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Limits Approaching Infinity

Date: 02/16/2002 at 12:34:58
From: Miranda Cir
Subject: Limits approaching infinity

I am lost when it comes to limits approaching infinity. Is the only 
way to answer them by memorizing all the general questions you may 
come across?

ex:  lim --> infinity (1/2)^n = 0
 and lim --> infinity 4^(-infinity) = infinity
 and lim --> infinity 4^[1/(-infin)] = 1

I'm confused. Can you give me some advice?

Date: 02/16/2002 at 23:09:00
From: Doctor Peterson
Subject: Re: Limits approaching infinity

Hi, Miranda.

First, we have to correct what you wrote. A limit has to state what 
variable is going to infinity. In the first, it is presumably n; but 
the others have no variable. I think you meant

    lim[n->inf] (1/2)^n = 0

    lim[n->inf] 4^-n = inf

    lim[n->inf] 4^(1/-n) = 1

There are only a couple of basic facts you should learn; one is:

    lim[n->inf] 1/n = 0

This says that if you divide by larger and larger numbers, the 
quotient goes to zero. Memorize the shape of the graph of this 
reciprocal function; it's extremely useful and common.

Let's take your examples one at a time.

    lim[n->inf] (1/2)^n = lim[n->inf] 1/(2^n) = lim[m->inf] 1/m = 0

I first simplified the exponent using exponent properties so I had the 
reciprocal of something. Then I noticed that 2^n goes to infinity when 
n goes to infinity; by calling that m, I have the limit of 1/m, which 
is 0 according to the fact above.

A general fact worth knowing is that a^n goes to zero if a<1, and to 
infinity if a>1. You might want to graph this for several values of a 
to see what it means. Memorize the shape of the graph in these two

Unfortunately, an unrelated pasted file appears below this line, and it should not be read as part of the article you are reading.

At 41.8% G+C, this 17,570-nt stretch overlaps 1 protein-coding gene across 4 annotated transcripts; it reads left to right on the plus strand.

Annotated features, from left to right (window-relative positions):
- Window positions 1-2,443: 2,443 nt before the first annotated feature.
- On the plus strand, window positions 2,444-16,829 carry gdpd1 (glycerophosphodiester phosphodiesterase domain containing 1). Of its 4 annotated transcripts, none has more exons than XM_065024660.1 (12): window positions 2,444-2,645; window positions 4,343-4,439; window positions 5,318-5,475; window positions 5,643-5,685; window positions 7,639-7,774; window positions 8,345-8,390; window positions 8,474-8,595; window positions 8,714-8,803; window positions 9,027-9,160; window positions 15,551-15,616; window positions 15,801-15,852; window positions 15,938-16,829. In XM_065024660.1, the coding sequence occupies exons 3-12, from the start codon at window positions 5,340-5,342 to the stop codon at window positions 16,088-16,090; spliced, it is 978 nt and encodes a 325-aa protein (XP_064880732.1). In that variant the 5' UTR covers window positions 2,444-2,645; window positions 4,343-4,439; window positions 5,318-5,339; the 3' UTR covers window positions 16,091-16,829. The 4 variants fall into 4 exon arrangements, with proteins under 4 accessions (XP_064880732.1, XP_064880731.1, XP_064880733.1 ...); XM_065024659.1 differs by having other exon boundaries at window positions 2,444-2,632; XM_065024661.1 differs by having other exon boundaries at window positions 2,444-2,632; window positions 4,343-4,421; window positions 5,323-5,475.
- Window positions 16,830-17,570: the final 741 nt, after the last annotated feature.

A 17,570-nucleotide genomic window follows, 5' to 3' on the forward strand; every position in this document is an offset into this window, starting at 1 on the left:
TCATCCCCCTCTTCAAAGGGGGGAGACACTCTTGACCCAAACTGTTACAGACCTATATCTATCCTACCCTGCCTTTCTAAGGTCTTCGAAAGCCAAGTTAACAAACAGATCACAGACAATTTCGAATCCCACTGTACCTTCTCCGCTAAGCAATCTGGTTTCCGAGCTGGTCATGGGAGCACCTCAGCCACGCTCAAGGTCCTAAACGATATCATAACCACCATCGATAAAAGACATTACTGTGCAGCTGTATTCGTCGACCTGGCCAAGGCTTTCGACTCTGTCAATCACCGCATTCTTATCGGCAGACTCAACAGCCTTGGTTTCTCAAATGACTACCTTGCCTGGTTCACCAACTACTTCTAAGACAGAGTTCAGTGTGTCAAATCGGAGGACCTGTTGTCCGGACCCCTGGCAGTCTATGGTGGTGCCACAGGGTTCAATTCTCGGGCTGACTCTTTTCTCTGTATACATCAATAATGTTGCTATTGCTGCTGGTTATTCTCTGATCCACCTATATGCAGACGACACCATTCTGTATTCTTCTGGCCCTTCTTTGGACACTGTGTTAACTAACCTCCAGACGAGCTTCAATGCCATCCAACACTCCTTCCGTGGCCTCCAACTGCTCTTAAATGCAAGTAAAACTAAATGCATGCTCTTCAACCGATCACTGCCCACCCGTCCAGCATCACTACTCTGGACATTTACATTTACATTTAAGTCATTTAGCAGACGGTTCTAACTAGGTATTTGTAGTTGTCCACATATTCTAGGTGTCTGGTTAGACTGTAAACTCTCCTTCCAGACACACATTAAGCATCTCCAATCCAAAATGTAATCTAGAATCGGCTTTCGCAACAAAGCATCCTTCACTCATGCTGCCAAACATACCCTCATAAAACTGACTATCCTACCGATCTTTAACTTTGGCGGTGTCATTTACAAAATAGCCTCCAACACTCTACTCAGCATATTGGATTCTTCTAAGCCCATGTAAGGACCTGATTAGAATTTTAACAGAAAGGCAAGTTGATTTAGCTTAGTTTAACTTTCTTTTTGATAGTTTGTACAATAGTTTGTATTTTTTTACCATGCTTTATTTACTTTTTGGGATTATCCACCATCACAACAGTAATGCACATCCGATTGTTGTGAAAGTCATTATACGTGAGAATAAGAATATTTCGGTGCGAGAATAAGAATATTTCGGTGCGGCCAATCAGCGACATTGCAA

cases. (And see what happens if a=1, too.)

Your second problem:

    lim[n->inf] 4^-n = lim[n->inf] 1/(4^n) = 0

by the same reasoning; it's just written differently at first. Did I 
correct the problem correctly?


lim[n->inf] 4^(1/-n) = lim[n->inf] 4^(-1/n) = lim[p->0]4^-p = 4^-0 = 1

This time I looked at the exponent -1/n and saw that it goes to zero; 
since 4^0 is 1, we don't need any tricks to find the limit.

It looks as if a general principle is: look at the base and the 
exponent, and see where they are going. As I said before, if the 
exponent is going to infinity, the limit depends on the base. But if 
the exponent is going to zero, the limit is 1 unless the base is, or 
is going to, 0, which would be indeterminate.

If you need more help, feel free to write back.

- Doctor Peterson, The Math Forum   

Date: 02/17/2002 at 12:33:25
From: Miranda
Subject: Limits approaching infinity

I just wanted to thank you! This website is such an amazing help, I am 
definitely going to be coming back for more questions! 

Thanks again.
Associated Topics:
High School Calculus
High School Exponents

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